The use cases and goals of the 5G initiative are well-known. What might not be as well-known is the role and potential use of satellites in the 5G ecosystem. Afterall, there has not been significant discussion on how satellites fit in. For Release 16, the 3GPP initiated a study item focused on the role of satellites in the 5G ecosystem.
For 5G, the 3GPP community has expanded their scope to address application requests from the traditional contributor body but also a diverse set of new players. As 5G will unlock the use of wireless technologies in new applications, expanding the scope is not only prudent but essential to spur wider adoption.
You may be wondering, “Why satellites?” Satellites or non-terrestrial networks (NTNs) have some advantages that terrestrial links cannot offer, such as much greater geographic coverage including offering broad band access to under-served regions of the world and areas where deploying terrestrial equipment is either infeasible or impossible (i.e., jungles, deserts, mountains, oceans, seas and lakes). In addition, satellites remain active in the face of natural disasters or physical attacks.
Aligning with the 3GPP makes sense for NTN technology companies because new, orthogonal standards will not leverage the economies of scale built inherently with the vast deployments of commercial mobile networks. Not to mention, NTNs when combined with 5G mobile access will expand the possibilities, applications and use cases creating more economic value.
Including NTNs in a mobile standard comes with some challenges. The first is that satellites are located very far away from the users and in fact much farther than typical cell phones relative to their serving base stations. The distance introduces higher delays which impact timing and specifically the timing advance for the uplink, random access and HARQ timing (retrying when data is corrupted), just to name a few.
The distance also pressures the link budget, but assuming the satellites can deliver high power PAs with high gain antennas, this problem may be addressed with further study. However, the UE will have to most certainly deal with lower or sub-optimal SNR conditions implying the need for higher coding and judicious choice of modulation, which may impede the overall data rate.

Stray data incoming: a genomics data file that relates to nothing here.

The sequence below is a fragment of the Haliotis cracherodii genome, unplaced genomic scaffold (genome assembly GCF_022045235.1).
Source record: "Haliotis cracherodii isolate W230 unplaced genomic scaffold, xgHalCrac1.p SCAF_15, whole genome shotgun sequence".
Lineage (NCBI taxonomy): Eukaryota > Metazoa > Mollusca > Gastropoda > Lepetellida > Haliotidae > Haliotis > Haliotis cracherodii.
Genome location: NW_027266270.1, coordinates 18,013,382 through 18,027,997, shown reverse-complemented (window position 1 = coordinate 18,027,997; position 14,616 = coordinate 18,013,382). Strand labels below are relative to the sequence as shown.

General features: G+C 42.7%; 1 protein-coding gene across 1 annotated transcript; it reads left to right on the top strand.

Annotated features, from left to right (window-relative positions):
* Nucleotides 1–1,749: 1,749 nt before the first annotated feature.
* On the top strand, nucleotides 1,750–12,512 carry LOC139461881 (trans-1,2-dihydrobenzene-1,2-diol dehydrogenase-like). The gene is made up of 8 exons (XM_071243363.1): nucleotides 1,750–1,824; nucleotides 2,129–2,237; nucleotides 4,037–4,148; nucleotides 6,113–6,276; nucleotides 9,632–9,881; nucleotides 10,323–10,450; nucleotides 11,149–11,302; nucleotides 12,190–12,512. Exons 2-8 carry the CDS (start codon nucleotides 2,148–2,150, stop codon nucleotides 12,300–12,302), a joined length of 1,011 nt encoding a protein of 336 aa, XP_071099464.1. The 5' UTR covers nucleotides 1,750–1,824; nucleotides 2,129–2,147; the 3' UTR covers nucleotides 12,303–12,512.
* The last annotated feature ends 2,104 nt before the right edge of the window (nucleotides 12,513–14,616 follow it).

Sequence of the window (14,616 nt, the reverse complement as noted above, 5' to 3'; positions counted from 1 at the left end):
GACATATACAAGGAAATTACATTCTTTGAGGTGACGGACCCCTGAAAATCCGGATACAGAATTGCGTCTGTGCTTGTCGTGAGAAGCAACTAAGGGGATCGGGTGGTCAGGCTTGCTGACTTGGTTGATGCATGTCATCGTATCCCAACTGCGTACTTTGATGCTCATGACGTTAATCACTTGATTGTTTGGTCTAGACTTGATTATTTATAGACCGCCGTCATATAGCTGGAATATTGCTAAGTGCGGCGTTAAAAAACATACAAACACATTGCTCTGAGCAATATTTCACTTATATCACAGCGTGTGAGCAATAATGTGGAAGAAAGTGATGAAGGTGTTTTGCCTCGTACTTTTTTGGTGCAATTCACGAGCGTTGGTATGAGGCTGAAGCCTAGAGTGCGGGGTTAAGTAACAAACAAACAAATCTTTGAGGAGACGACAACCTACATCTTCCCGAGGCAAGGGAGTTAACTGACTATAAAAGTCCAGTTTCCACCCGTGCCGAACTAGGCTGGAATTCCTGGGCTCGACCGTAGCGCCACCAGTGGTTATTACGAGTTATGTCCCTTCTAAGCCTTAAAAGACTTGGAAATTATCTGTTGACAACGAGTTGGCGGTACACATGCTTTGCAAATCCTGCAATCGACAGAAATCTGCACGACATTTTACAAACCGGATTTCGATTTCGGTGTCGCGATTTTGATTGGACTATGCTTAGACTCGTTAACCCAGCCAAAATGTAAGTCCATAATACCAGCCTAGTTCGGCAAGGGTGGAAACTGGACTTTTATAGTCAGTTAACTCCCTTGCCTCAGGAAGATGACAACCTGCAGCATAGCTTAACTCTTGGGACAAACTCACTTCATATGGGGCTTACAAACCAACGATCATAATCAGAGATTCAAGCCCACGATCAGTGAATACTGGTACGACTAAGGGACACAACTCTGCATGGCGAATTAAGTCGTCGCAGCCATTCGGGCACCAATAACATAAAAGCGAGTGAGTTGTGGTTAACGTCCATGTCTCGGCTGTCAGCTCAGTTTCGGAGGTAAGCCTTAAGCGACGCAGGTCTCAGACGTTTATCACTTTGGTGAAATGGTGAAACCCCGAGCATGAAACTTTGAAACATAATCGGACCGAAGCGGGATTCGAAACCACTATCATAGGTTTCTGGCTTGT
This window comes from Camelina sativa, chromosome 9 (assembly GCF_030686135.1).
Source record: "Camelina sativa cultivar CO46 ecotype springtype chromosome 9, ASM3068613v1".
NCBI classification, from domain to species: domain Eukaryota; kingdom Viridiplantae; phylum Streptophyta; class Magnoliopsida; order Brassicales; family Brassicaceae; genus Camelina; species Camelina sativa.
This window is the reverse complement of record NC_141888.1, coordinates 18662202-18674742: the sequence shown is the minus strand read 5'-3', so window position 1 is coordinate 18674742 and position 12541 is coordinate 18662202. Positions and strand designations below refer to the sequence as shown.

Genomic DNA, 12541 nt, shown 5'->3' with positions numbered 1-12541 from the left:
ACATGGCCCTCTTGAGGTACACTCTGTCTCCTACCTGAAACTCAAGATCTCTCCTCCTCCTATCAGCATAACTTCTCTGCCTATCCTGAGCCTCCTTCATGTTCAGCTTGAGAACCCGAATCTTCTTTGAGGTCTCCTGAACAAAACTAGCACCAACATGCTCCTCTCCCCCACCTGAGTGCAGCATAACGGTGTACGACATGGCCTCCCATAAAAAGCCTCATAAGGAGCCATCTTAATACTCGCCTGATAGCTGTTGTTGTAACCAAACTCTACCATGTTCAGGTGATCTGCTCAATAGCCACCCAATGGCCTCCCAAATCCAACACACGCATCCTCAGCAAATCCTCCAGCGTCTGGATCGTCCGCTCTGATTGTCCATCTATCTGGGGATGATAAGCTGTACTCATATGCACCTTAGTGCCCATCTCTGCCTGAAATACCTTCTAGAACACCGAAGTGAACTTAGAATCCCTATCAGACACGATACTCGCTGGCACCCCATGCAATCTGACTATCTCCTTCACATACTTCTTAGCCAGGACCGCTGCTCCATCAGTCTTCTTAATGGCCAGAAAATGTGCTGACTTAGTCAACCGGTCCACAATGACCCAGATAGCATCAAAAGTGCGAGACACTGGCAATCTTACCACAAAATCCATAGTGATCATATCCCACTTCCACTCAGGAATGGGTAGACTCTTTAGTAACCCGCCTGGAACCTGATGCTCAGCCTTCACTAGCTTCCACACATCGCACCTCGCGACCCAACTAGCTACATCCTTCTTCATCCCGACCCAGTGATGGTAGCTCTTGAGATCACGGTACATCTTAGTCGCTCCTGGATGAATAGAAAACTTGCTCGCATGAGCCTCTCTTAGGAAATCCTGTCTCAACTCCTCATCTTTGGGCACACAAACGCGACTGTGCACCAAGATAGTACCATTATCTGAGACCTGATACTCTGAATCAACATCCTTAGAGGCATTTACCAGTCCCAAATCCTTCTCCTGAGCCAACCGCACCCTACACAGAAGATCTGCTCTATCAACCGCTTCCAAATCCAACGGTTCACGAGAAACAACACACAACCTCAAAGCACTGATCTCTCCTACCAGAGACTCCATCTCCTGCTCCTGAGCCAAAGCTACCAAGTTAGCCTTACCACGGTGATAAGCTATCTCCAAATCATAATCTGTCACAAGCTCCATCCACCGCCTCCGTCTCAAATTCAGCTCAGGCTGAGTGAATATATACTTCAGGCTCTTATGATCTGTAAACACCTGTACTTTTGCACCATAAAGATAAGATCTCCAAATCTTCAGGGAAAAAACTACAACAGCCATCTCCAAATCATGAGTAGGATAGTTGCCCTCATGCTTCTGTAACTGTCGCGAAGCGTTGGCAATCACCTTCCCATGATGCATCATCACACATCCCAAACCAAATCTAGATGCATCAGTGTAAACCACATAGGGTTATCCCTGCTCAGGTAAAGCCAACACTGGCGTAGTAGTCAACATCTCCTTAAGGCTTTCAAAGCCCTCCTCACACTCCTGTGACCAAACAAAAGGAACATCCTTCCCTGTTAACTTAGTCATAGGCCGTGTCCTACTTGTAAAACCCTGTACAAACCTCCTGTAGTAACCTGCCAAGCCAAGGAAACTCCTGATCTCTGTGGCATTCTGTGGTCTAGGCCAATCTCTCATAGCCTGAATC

Finally, the effects of motion must be considered in an NTN system whether Geostationary, Medium Earth Orbit, Low Earth Orbit, and/or even High Altitude Platform Systems such as drones and balloons. The distance from the Earth impacts the delay but also the Doppler Shift has many of these types of satellites move with respect to a user or ground based relay node. For these satellite networks, the Doppler effect causes carrier frequency offset that must be corrected within the 5G NR limits or the standard will have to be modified.
To facilitate the diverse use cases, the 3GPP study group is considering several different configurations taking advantage of the 5G NR’s new distributed architecture – essentially distributing the functions of a traditional base station among geographically diverse nodes. Utilizing this new flexible topology, operators can use satellites for additional access. The satellite can operate in a “relay” mode to provide backhaul connections to challenging access locations, and gNB capability could then be added to the satellite to reduce latency and simplify the connection to NGC (next generation core network).
In summary, NTN could be potentially augment 5G mobile access networks to increase coverage and provide redundancy in network service beneficial for the next generation of commercial wireless communication systems, but the technical challenges remain unanswered for now, and it will be interesting to see the results of the 5G NR NTN study item in the next few months. The 3GPP will invariably have to make tradeoffs in terms of cost/benefit to realize of the use NTN in the 5G ecosystem.
This blog originally appeared in Microwave Journal as part of the 5G and Beyond series.